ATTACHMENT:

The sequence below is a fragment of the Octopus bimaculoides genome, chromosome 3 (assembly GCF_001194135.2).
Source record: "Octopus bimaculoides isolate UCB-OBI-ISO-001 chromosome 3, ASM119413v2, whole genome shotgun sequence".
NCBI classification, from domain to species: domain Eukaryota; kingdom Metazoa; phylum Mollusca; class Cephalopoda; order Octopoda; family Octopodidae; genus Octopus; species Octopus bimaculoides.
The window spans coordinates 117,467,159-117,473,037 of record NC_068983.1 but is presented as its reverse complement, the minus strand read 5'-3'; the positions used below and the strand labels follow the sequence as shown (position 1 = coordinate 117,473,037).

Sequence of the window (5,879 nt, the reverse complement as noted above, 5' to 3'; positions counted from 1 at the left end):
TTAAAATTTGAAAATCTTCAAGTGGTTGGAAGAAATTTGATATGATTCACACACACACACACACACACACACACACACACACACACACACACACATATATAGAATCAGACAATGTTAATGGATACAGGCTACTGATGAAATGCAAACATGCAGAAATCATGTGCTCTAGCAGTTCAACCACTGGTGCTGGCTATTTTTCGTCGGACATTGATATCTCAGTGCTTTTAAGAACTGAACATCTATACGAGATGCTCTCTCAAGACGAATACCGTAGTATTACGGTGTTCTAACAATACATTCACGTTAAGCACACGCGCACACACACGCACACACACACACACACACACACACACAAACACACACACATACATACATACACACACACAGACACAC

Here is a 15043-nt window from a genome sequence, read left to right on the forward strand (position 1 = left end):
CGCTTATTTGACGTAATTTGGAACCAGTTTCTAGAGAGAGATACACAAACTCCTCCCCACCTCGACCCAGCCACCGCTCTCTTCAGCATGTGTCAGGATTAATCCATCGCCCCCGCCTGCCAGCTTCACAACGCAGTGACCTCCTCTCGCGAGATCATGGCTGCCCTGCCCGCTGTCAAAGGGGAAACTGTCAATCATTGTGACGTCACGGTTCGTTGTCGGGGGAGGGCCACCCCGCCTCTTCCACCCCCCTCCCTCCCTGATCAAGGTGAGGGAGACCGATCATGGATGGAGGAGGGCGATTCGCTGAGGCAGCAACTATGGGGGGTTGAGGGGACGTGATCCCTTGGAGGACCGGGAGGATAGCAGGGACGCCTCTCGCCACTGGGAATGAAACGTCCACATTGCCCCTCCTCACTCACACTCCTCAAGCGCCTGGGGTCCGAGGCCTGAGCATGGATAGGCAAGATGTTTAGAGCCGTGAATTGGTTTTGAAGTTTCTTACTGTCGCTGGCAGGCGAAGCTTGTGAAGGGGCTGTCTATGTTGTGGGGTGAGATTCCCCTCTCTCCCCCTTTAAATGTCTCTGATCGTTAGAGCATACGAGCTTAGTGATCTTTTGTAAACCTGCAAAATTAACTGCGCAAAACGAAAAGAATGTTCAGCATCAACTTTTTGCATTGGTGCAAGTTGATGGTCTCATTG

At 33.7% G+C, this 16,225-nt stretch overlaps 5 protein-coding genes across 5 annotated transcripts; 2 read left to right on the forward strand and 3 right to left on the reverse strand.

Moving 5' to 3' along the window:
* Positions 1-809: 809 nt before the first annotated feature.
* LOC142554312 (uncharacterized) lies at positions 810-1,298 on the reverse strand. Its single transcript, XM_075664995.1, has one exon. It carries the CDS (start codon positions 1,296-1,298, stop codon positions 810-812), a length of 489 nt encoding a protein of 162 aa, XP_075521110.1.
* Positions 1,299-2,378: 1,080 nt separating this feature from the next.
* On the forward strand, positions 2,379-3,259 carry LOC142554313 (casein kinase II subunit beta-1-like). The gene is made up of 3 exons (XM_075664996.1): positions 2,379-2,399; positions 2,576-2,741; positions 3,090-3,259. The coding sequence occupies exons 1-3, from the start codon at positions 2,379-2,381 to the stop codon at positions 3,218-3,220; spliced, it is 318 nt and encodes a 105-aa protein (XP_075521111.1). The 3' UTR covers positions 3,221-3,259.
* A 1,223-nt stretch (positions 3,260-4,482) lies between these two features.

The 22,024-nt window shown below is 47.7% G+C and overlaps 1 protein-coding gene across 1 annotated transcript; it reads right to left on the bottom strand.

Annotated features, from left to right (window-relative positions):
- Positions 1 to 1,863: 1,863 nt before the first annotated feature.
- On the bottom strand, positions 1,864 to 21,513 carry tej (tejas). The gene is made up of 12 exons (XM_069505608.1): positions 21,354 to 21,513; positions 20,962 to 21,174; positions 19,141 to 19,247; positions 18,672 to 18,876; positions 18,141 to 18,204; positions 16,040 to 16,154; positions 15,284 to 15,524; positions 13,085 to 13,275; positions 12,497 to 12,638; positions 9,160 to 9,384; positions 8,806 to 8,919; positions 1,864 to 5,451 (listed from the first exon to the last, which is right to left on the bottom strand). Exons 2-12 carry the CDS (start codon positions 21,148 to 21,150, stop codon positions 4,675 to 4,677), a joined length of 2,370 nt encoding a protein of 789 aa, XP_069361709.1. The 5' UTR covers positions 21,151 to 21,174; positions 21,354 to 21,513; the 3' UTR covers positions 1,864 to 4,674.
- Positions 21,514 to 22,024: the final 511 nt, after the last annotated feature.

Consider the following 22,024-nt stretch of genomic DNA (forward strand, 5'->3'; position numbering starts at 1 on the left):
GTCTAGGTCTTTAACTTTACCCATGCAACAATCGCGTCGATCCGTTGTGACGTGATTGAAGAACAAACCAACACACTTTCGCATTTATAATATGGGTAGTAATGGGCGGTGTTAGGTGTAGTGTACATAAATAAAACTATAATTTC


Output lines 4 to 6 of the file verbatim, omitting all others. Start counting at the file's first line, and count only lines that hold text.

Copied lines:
The window spans coordinates 117,467,159-117,473,037 of record NC_068983.1 but is presented as its reverse complement, the minus strand read 5'-3'; the positions used below and the strand labels follow the sequence as shown (position 1 = coordinate 117,473,037).

Sequence of the window (5,879 nt, the reverse complement as noted above, 5' to 3'; positions counted from 1 at the left end):
TTAAAATTTGAAAATCTTCAAGTGGTTGGAAGAAATTTGATATGATTCACACACACACACACACACACACACACACACACACACACACACACACATATATAGAATCAGACAATGTTAATGGATACAGGCTACTGATGAAATGCAAACATGCAGAAATCATGTGCTCTAGCAGTTCAACCACTGGTGCTGGCTATTTTTCGTCGGACATTGATATCTCAGTGCTTTTAAGAACTGAACATCTATACGAGATGCTCTCTCAAGACGAATACCGTAGTATTACGGTGTTCTAACAATACATTCACGTTAAGCACACGCGCACACACACGCACACACACACACACACACACACACACAAACACACACACATACATACATACACACACACAGACACAC